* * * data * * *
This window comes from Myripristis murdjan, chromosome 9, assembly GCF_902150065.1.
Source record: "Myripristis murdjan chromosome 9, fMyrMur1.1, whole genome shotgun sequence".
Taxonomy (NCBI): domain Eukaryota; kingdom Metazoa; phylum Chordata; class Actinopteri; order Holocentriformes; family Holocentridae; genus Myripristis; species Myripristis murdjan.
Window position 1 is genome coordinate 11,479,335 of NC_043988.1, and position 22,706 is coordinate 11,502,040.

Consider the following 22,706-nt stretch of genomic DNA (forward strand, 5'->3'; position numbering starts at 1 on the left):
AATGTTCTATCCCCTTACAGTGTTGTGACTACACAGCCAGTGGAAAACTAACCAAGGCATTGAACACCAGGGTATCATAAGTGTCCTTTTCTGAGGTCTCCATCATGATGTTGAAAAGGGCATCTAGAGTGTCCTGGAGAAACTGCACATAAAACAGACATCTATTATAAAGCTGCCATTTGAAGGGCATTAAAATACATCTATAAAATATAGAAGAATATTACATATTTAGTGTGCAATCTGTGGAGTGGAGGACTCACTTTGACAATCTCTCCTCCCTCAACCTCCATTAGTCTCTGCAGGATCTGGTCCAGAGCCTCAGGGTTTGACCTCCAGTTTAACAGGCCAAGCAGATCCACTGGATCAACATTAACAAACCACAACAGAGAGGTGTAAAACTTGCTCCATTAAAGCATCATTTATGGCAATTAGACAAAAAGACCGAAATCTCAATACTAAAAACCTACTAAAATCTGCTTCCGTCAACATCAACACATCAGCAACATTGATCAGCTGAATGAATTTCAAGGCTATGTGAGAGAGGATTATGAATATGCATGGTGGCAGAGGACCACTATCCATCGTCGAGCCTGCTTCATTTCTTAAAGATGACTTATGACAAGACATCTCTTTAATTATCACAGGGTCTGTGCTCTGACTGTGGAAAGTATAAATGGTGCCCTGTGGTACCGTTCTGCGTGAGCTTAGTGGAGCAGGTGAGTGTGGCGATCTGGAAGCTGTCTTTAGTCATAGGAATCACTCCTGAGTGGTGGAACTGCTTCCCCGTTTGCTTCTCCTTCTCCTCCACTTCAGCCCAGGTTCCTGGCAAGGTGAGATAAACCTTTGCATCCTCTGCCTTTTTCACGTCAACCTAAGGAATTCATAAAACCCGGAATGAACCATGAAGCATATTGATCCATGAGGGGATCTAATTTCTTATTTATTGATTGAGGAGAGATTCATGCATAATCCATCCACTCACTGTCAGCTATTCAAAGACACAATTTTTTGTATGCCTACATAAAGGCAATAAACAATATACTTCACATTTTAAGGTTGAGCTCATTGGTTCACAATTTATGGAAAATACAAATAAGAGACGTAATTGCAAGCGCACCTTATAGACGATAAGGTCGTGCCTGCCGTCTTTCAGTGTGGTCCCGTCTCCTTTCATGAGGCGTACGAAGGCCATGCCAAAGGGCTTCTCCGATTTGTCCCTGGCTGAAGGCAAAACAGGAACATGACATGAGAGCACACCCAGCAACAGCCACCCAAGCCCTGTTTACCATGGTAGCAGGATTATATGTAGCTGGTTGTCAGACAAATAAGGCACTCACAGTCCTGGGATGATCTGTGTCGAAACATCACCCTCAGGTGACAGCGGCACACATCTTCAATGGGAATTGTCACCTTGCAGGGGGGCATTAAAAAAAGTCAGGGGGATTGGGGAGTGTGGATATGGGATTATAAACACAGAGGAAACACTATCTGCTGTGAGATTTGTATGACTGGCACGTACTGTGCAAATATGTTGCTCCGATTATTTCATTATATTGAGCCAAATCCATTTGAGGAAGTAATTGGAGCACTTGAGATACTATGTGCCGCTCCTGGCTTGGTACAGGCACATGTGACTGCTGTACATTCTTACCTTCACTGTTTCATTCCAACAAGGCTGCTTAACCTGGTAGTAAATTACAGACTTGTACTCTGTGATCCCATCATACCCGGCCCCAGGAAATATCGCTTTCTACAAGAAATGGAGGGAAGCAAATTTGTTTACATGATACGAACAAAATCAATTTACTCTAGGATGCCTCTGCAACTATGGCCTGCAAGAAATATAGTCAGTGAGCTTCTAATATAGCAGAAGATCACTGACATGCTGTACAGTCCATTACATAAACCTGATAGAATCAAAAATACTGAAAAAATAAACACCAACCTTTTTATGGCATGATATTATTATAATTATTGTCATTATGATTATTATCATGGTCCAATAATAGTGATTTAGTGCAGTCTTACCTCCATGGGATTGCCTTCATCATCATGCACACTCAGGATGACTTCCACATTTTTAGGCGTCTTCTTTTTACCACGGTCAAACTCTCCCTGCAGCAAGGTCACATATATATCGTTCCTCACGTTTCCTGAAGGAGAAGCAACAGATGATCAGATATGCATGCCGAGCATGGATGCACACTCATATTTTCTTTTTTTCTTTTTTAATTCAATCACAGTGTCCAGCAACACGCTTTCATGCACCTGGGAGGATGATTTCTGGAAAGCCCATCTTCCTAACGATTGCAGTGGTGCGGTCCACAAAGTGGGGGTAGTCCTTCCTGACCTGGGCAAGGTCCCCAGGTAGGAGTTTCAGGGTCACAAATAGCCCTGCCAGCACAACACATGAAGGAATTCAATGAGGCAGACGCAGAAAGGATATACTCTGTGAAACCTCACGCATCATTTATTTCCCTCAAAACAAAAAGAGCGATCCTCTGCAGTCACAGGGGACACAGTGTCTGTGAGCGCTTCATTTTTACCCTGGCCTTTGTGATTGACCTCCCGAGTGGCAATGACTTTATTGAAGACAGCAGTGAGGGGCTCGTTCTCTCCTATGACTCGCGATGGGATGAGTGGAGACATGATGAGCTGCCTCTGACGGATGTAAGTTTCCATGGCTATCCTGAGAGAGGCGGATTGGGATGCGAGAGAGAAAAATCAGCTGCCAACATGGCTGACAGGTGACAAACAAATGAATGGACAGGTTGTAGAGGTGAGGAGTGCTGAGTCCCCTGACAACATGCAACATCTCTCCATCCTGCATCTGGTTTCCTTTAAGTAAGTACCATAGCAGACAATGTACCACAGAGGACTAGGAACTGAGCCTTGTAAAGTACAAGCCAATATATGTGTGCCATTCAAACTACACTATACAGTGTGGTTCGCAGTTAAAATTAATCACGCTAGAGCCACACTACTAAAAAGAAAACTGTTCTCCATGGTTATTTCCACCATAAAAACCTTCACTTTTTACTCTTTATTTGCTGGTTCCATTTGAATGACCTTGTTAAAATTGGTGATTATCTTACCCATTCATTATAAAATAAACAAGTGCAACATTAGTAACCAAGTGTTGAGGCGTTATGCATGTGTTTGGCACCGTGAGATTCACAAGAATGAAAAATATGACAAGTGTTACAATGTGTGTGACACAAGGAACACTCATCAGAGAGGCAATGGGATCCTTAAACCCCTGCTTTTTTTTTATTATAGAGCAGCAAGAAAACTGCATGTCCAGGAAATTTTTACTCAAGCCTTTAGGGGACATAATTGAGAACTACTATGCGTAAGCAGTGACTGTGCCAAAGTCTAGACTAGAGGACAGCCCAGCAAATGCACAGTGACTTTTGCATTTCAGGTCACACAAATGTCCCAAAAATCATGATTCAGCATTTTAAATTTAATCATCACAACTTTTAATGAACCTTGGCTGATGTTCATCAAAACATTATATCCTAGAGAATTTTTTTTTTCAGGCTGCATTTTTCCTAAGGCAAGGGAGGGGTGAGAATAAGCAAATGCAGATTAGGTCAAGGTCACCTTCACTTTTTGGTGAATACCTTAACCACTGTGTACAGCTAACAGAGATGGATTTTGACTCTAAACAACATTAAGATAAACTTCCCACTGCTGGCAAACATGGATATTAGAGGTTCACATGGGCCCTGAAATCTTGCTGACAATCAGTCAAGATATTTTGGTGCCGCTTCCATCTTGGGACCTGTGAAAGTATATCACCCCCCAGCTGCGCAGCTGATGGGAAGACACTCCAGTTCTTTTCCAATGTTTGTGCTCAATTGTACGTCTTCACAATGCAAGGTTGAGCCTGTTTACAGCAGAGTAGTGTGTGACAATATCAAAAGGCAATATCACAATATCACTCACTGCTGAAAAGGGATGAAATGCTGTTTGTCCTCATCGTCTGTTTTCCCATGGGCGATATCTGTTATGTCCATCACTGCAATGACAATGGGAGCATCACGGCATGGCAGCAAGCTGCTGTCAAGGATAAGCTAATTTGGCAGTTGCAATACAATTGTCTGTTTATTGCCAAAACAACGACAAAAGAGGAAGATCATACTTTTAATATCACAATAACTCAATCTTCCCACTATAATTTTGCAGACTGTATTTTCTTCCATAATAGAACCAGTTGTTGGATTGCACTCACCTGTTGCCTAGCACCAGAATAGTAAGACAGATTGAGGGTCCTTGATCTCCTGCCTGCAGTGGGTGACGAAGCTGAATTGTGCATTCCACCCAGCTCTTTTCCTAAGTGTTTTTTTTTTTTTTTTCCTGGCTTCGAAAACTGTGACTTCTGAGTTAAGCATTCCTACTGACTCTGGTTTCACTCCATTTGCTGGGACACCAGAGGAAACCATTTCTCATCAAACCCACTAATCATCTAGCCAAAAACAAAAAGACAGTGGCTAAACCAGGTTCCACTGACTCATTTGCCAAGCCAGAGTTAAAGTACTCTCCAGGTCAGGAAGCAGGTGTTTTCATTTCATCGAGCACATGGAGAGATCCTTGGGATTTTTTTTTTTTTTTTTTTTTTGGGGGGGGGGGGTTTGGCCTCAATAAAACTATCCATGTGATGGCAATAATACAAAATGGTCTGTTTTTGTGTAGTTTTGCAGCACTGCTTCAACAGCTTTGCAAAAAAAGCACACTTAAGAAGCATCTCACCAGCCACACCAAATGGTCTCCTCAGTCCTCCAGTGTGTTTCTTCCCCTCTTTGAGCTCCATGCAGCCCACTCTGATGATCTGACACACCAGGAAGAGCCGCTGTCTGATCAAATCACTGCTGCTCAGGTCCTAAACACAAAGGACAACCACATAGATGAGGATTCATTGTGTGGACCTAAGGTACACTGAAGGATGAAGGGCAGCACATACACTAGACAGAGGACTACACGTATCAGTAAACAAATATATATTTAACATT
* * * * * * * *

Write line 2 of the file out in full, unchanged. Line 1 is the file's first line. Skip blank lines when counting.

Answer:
Source record: "Myripristis murdjan chromosome 9, fMyrMur1.1, whole genome shotgun sequence".